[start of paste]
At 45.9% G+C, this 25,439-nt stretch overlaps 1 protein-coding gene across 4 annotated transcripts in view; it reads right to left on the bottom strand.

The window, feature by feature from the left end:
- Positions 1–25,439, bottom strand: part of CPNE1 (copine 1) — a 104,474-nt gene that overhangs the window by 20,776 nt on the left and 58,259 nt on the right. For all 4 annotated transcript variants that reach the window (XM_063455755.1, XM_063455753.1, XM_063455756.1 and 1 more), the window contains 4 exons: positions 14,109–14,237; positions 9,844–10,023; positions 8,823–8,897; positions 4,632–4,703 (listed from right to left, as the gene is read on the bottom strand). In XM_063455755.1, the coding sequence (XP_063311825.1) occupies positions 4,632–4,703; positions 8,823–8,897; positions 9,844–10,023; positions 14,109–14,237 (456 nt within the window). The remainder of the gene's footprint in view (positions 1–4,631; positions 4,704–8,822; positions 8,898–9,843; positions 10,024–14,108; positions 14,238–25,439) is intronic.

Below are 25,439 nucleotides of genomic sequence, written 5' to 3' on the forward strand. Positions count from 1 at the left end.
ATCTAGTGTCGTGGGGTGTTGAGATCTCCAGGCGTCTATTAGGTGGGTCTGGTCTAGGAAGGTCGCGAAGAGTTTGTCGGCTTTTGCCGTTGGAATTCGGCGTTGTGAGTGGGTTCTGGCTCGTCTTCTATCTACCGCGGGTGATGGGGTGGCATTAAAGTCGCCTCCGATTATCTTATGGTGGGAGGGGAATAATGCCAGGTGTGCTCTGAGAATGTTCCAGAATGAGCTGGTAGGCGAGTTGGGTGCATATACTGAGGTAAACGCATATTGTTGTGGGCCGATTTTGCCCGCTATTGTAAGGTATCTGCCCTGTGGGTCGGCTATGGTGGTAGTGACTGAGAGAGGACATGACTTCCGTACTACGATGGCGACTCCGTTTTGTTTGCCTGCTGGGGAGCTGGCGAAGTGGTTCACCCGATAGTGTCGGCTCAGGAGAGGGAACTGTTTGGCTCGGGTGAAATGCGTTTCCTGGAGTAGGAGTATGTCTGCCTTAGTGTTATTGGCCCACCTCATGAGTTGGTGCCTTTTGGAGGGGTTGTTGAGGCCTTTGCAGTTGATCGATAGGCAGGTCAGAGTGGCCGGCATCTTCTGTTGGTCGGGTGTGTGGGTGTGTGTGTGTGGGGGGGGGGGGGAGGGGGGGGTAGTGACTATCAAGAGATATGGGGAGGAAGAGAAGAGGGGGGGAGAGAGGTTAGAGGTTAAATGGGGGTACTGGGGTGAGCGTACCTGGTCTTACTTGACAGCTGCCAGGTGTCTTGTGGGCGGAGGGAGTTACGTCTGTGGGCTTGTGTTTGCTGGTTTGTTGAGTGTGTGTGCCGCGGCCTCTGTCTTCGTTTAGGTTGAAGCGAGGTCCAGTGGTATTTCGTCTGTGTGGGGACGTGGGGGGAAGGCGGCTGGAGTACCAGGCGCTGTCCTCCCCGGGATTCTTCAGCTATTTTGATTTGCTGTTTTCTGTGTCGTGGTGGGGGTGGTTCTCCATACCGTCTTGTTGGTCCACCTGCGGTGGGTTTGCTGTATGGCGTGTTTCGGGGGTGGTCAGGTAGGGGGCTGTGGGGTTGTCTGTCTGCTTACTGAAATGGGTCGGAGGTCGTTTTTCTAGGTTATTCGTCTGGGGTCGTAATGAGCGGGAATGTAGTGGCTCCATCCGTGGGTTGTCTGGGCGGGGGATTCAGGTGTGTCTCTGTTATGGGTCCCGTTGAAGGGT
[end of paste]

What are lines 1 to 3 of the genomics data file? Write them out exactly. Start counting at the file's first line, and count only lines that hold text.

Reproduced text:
At 45.9% G+C, this 25,439-nt stretch overlaps 1 protein-coding gene across 4 annotated transcripts in view; it reads right to left on the bottom strand.

The window, feature by feature from the left end:
- Positions 1–25,439, bottom strand: part of CPNE1 (copine 1) — a 104,474-nt gene that overhangs the window by 20,776 nt on the left and 58,259 nt on the right. For all 4 annotated transcript variants that reach the window (XM_063455755.1, XM_063455753.1, XM_063455756.1 and 1 more), the window contains 4 exons: positions 14,109–14,237; positions 9,844–10,023; positions 8,823–8,897; positions 4,632–4,703 (listed from right to left, as the gene is read on the bottom strand). In XM_063455755.1, the coding sequence (XP_063311825.1) occupies positions 4,632–4,703; positions 8,823–8,897; positions 9,844–10,023; positions 14,109–14,237 (456 nt within the window). The remainder of the gene's footprint in view (positions 1–4,631; positions 4,704–8,822; positions 8,898–9,843; positions 10,024–14,108; positions 14,238–25,439) is intronic.